Indigenous communities carry on Berta Cacéres’ work by defending nature and health care in Honduras

by Jeff Abbott

A child lights his brother’s torch during the march in memory of Berta Cáceres on March 2. (WNV/Jeff Abbott)

On March 2, hundreds gathered in Honduras to commemorate the life and work of the renowned Honduran activist Berta Cáceres on the second anniversary of her assassination.

Carrying torches, Cáceres’s supporters marched to the city center of La Esperanza to demand justice for her 2016 assassination. The march was made up of students from the Honduran National Autonomous University, families from the communities organized by the Civic Council of Popular and Indigenous Organizations of Honduras, or COPINH, which Cáceres founded in the early 1990s, as well as international supporters of the late environmental activist.

During the march, chants of “Fuera JOH,” or “Out with Juan Orlando Hernández” — which are a major part of the protests against the fraudulent November presidential election — were mixed with chants of “Berta did not die, she multiplied.”

As the indigenous Lenca communities of western Honduras commemorated Cáceres, Honduran investigators announced the arrest of David Castillo Mejia, who Honduran authorities accuse of being the intellectual author of the assassination. Castillo Mejia, a former U.S. trained soldier, was working as the CEO of the energy firm Desarrollos Energeticos, which was building a hydroelectric project in the community of Río Blanco.

The arrest is a step forward in obtaining justice for the high-profile assassination, but it falls short of identifying the true intellectual authors, who many believe are connected to the administration of Juan Orlando Hernández. Months before the assassination, Cáceres’s name appeared on a hit list distributed to Honduran security forces.

A Catholic mass was held the day after the march to remember Cáceres and her dedication to challenging capitalism and patriarchy in Honduras, as well as across the region.

The assassination of Cáceres by Honduran state forces dealt a great blow to the movement of the Lenca people. But the communities have remained organized to continue the work that Cáceres began.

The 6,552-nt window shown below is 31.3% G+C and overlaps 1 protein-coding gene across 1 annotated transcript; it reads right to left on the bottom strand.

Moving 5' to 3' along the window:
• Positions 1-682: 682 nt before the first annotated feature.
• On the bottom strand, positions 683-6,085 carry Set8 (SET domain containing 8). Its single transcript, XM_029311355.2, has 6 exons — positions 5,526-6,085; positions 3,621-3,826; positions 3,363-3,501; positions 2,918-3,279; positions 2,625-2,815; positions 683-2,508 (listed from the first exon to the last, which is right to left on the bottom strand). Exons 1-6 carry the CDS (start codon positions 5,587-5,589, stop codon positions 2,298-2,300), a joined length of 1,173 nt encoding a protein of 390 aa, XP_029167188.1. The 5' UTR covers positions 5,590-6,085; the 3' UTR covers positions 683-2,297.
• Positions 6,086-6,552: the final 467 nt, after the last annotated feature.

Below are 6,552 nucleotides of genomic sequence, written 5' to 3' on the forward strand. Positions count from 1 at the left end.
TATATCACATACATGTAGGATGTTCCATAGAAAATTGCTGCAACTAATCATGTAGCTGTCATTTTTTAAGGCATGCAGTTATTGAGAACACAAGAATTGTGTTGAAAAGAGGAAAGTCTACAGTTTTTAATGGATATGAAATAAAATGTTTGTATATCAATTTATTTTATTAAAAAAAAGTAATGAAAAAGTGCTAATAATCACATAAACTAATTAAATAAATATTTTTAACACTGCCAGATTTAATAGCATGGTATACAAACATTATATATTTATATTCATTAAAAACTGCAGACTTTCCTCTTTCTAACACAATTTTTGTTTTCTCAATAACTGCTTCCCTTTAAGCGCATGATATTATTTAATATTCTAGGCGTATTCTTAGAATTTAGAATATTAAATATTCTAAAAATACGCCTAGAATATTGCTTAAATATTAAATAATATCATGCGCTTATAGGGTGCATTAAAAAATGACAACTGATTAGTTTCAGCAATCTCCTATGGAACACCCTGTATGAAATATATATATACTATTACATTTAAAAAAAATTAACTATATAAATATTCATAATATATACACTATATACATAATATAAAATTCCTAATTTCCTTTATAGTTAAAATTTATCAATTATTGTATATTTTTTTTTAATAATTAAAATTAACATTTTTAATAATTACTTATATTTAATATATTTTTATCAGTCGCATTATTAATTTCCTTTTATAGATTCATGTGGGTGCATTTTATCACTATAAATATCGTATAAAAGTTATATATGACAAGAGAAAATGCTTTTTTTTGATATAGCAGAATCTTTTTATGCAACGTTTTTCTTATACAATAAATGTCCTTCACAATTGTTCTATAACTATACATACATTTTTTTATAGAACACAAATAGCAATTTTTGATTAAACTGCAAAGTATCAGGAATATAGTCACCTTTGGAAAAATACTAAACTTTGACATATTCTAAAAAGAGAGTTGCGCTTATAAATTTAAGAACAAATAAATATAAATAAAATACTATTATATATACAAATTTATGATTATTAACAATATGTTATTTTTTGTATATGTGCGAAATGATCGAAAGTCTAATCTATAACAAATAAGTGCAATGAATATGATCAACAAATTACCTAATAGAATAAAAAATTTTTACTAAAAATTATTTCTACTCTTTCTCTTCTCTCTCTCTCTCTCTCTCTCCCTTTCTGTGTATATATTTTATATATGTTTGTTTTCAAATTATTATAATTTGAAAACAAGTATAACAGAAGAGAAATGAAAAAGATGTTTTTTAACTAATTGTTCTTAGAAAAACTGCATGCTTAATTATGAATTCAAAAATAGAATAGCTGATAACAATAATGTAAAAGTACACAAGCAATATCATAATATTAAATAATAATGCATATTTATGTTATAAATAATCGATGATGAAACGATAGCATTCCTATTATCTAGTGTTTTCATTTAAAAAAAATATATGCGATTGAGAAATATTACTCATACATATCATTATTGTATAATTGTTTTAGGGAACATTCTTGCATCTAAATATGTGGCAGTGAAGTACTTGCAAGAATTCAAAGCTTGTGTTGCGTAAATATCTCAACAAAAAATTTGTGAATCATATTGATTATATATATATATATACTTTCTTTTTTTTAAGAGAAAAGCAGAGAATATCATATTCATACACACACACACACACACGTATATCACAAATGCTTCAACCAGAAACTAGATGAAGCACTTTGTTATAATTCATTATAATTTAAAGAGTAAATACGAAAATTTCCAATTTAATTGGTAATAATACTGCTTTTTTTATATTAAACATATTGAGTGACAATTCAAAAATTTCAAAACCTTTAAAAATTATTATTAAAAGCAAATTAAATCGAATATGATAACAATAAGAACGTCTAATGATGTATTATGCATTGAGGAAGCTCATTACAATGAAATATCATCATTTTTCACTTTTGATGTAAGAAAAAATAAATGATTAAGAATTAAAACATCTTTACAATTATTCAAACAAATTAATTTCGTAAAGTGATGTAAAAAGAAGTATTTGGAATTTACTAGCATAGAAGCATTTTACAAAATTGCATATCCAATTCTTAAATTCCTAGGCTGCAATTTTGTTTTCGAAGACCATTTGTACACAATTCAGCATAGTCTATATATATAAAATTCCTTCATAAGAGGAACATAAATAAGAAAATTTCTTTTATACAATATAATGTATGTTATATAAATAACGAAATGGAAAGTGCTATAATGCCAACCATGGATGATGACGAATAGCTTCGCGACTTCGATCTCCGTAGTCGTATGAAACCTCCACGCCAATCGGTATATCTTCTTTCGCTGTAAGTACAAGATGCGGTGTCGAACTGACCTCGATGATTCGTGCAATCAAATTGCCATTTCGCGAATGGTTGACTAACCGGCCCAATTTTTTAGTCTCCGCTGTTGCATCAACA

“It has been hard now that we do not have [Berta],” said Jessica, an activist and resident of La Cuchilla, Santa Bárbara, which is organized within COPINH. “The people who killed her thought that in doing so they would kill COPINH, but I believe COPINH was not just her, it is all of us people who were around her. Berta did not die, she multiplied in the children, the youths, the adults and the elderly.”

The defense of territory and autonomy

Since the founding of COPINH in 1993, Berta Cacéres and the other members of the organization have gained international notoriety for their work to defend the environment from the advancement of capitalist development that favors extractive industries. In 2015, Cáceres won the prestigious Goldman Environmental Prize. But the group has also worked diligently to build autonomy for the Lenca people and defend the Lenca territory from the expansion of energy and mining projects in the region.

Spiritual guides prepared an alter for the commemoration of the anniversary of the assassination of Berta Cáceres. (WNV/Jeff Abbott)

“The topic of the defense of territory is one of the most important topics,” said Bertha Zúñiga Cáceres, Berta’s daughter and current coordinator of COPINH. “It includes the judicial security of the land of the indigenous peoples, the recuperation of territory that was dispossessed and the expulsion of extractive projects within the territory.”

The Lenca territory extends through western Honduras. These departments have become ground zero for the expansion of mega-projects over the nine years since the 2009 military coup d’état that ousted the democratically-elected President Manuel Zelaya.

The construction of the 21.3 megawatt Agua Zarca hydroelectric project on the Gualcarque River near the community of Río Blanco brought great concern for residents. They mobilized to challenge the project over the effects to their lands by holding protests at the construction site and blocking roads. Yet the Honduran government deployed the military to protect the project.

Desarrollos Energeticos had received financing from three international banks, Dutch bank FMO, Finnish finance company FinnFund, and the Central American Bank of Economic Integration, for the Agua Zarca dam. But following the assassination of Cáceres, investors announced in 2017 that they were withdrawing their investments.

The Agua Zarca project is not the only project proposed for the Lenca territory. According to Zúñoga Cáceres, there are over 40 hydro projects and several mining projects proposed in the region. COPINH has supported the communities struggling against projects through the blocking of highways and organizing protests against their construction.